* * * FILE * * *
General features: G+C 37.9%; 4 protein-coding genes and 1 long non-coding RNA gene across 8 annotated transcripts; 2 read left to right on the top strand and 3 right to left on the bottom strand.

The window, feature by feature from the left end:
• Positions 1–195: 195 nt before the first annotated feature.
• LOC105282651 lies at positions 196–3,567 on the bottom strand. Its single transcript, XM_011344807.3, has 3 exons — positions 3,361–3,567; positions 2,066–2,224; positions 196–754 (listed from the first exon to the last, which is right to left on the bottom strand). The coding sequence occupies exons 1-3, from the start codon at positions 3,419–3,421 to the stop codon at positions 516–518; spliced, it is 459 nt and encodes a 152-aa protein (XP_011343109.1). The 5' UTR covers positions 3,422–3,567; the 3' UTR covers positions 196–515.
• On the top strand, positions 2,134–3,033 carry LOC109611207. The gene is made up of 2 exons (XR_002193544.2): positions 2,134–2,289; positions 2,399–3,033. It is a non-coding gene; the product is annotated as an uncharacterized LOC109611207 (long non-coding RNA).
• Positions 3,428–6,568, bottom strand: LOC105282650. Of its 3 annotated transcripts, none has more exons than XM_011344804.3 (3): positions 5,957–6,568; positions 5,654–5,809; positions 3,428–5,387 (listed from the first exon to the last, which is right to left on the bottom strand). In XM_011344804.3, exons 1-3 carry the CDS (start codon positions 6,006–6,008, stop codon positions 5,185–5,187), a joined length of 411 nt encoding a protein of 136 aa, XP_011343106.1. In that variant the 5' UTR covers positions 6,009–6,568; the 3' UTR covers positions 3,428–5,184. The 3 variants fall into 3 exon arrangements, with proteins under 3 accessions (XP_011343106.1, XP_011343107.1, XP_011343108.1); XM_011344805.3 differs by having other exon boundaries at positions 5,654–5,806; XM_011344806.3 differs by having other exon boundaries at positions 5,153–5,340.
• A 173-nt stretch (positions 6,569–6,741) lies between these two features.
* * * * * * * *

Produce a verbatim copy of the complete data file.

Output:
General features: G+C 37.9%; 4 protein-coding genes and 1 long non-coding RNA gene across 8 annotated transcripts; 2 read left to right on the top strand and 3 right to left on the bottom strand.

The window, feature by feature from the left end:
• Positions 1–195: 195 nt before the first annotated feature.
• LOC105282651 lies at positions 196–3,567 on the bottom strand. Its single transcript, XM_011344807.3, has 3 exons — positions 3,361–3,567; positions 2,066–2,224; positions 196–754 (listed from the first exon to the last, which is right to left on the bottom strand). The coding sequence occupies exons 1-3, from the start codon at positions 3,419–3,421 to the stop codon at positions 516–518; spliced, it is 459 nt and encodes a 152-aa protein (XP_011343109.1). The 5' UTR covers positions 3,422–3,567; the 3' UTR covers positions 196–515.
• On the top strand, positions 2,134–3,033 carry LOC109611207. The gene is made up of 2 exons (XR_002193544.2): positions 2,134–2,289; positions 2,399–3,033. It is a non-coding gene; the product is annotated as an uncharacterized LOC109611207 (long non-coding RNA).
• Positions 3,428–6,568, bottom strand: LOC105282650. Of its 3 annotated transcripts, none has more exons than XM_011344804.3 (3): positions 5,957–6,568; positions 5,654–5,809; positions 3,428–5,387 (listed from the first exon to the last, which is right to left on the bottom strand). In XM_011344804.3, exons 1-3 carry the CDS (start codon positions 6,006–6,008, stop codon positions 5,185–5,187), a joined length of 411 nt encoding a protein of 136 aa, XP_011343106.1. In that variant the 5' UTR covers positions 6,009–6,568; the 3' UTR covers positions 3,428–5,184. The 3 variants fall into 3 exon arrangements, with proteins under 3 accessions (XP_011343106.1, XP_011343107.1, XP_011343108.1); XM_011344805.3 differs by having other exon boundaries at positions 5,654–5,806; XM_011344806.3 differs by having other exon boundaries at positions 5,153–5,340.
• A 173-nt stretch (positions 6,569–6,741) lies between these two features.